• Similary a segment entry in the metadata extent needs to point to the offset of the segment data in the data extent. However since segments are compressed later in parallel and stored into the extent, the metadata entries are updated later once the segment data is appended. Keeping segment data in a separate data extent allows this parallel processing while still allowing similarity matches to be processed from the metadata extent.
• Duplicate chunk references are maintained in the metadata extents. A duplicate reference consists of the extent number, segment offset in the compressed file and chunk number within the segment.
• The index is obviously persistent on disk but is loaded in memory in it’s entirety when doing lookups. Any insertion into the index is written immediately onto the disk. I’d obviously have to use a NoSQL key-value store for this. I am currently interested in Hamsterdb.
• Keeping a separate metadata extent allows staging metadata on a separate high-performance storage media like flash to reduce access latency.
• It is possible to store reference counts at the segment level within the index for the purpose of capping number of references to “popular” chunks. This can reduce dedupe ratio since not all chunks will have reached the max reference count. However the advantage of this is it avoids storing and updating reference counts in scattered records in extent files which in turn avoids some random I/O during data ingestion. Each segment has 25 similarity indicators representing different portions of the segment. So all 25 indicators should have reached the maximum reference count to completely remove the entire segment from consideration.
• The entire segment is compressed and stored instead of per-chunk compression. This provides better compression ratio but is also an overhead especially if we just have to retrieve one chunk from a referenced segment. However due to data locality in backups most similar segments will have several chunks in common. In addition the fast LZ4 compression algorithm and caching of uncompressed segments should provide for low overheads. This is something that I have to test in practice.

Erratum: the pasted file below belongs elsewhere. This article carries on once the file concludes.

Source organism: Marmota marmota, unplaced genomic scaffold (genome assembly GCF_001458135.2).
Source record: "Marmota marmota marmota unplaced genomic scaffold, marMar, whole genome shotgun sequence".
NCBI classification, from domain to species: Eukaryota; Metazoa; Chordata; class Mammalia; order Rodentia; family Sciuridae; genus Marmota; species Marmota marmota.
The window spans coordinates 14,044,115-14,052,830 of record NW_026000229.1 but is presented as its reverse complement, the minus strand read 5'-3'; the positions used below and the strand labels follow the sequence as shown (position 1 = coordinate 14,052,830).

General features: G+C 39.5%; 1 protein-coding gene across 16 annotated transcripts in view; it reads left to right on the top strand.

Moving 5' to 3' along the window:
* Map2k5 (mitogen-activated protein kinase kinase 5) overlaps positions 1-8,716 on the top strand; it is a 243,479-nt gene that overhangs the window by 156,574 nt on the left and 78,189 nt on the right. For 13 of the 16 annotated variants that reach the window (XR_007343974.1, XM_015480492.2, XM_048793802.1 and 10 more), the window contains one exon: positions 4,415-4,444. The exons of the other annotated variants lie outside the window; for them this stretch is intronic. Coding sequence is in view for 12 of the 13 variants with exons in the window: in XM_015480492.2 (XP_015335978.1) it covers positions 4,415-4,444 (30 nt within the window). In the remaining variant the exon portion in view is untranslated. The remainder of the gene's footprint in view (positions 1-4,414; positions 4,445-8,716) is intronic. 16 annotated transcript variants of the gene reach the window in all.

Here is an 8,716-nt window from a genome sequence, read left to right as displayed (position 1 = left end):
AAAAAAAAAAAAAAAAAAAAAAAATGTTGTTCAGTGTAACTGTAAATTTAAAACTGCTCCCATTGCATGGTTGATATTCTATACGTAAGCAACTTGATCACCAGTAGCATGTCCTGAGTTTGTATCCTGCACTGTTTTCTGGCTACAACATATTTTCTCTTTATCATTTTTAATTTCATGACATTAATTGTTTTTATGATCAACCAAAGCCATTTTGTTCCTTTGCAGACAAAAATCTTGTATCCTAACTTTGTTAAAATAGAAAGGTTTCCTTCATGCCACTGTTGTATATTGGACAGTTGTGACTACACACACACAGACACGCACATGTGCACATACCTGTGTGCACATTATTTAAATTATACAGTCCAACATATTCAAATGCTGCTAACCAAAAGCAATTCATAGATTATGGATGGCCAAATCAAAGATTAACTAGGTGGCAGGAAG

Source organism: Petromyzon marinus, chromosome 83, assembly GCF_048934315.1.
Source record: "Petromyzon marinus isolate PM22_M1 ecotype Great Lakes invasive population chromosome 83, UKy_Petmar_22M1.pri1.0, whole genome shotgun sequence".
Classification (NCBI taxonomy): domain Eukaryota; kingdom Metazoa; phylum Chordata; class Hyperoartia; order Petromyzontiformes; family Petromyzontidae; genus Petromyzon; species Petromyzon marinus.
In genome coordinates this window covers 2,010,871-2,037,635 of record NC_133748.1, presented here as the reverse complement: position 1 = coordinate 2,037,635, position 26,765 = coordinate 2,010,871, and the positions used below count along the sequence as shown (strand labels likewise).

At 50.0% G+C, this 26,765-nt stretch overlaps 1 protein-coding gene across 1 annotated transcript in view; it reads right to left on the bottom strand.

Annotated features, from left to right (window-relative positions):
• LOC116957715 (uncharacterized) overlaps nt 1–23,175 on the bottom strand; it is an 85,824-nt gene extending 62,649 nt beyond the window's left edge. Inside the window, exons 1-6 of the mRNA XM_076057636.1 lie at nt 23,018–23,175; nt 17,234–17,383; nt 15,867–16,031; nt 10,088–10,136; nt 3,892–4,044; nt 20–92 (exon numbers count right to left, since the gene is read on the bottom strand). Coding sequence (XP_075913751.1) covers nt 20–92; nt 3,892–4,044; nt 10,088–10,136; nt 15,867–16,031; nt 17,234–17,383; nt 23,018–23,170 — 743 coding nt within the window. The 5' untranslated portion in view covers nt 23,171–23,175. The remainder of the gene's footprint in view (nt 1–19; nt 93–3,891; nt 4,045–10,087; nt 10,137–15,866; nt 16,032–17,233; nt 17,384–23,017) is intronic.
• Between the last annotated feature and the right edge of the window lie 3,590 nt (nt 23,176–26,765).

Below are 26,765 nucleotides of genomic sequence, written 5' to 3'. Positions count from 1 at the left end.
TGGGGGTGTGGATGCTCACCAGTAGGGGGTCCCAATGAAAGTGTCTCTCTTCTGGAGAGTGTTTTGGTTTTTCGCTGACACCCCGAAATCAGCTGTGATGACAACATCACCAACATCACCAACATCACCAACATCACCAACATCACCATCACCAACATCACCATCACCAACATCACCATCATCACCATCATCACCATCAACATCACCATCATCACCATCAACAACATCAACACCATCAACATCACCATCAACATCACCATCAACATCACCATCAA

Supporting Deletion and Forward Referencing

Deleting datasets means deleting all the extents that belong to it. However this is easier said than done because the extent may have segments which contain chunks which are referred to by other extents. So we cannot simply delete. There are two ways to support effective deletion.

First approach is to load the segments one by one from the extents and conditionally store them into a new file. First the segment’s similarity indicators are re-computed and looked up in the index. This will give us the reference count associated with the similarity indicator along with the segment it points to. If the indicator points to another segment then it’s reference count is decremented. Otherwise if the associated reference count is zero, it is first removed from the index. If the reference count is zero for all similarity indicators of the segment or all it’s similarity indicators point to other segments then the segment is not stored into the new file. However a seek is performed on the target file to sparsely extend it. This preserves the relative offsets of the segments which need to be retained.

Second approach is dependent on a technique called Forward Referencing. In this incoming data is stored as-is. If new chunks are duplicate to older chunks then the older chunk entries are updated to point to the new chunks. This means that deletion can be simply performed on the oldest dataset without any further checks as all references will be to newer chunks. I will need to apply the constraint that intermediate datasets cannot be deleted. The big advantage of Forward Referencing is that it speeds up restore times a lot because the latest dataset is typically the one that you want to restore and it is stored as whole and read sequentially. However Forward Referencing requires post-process deduplication in order to be performant and avoid too much random I/O during backup for example. Also technically it precludes source side dedupe as the data has to appear wholly on the backup store.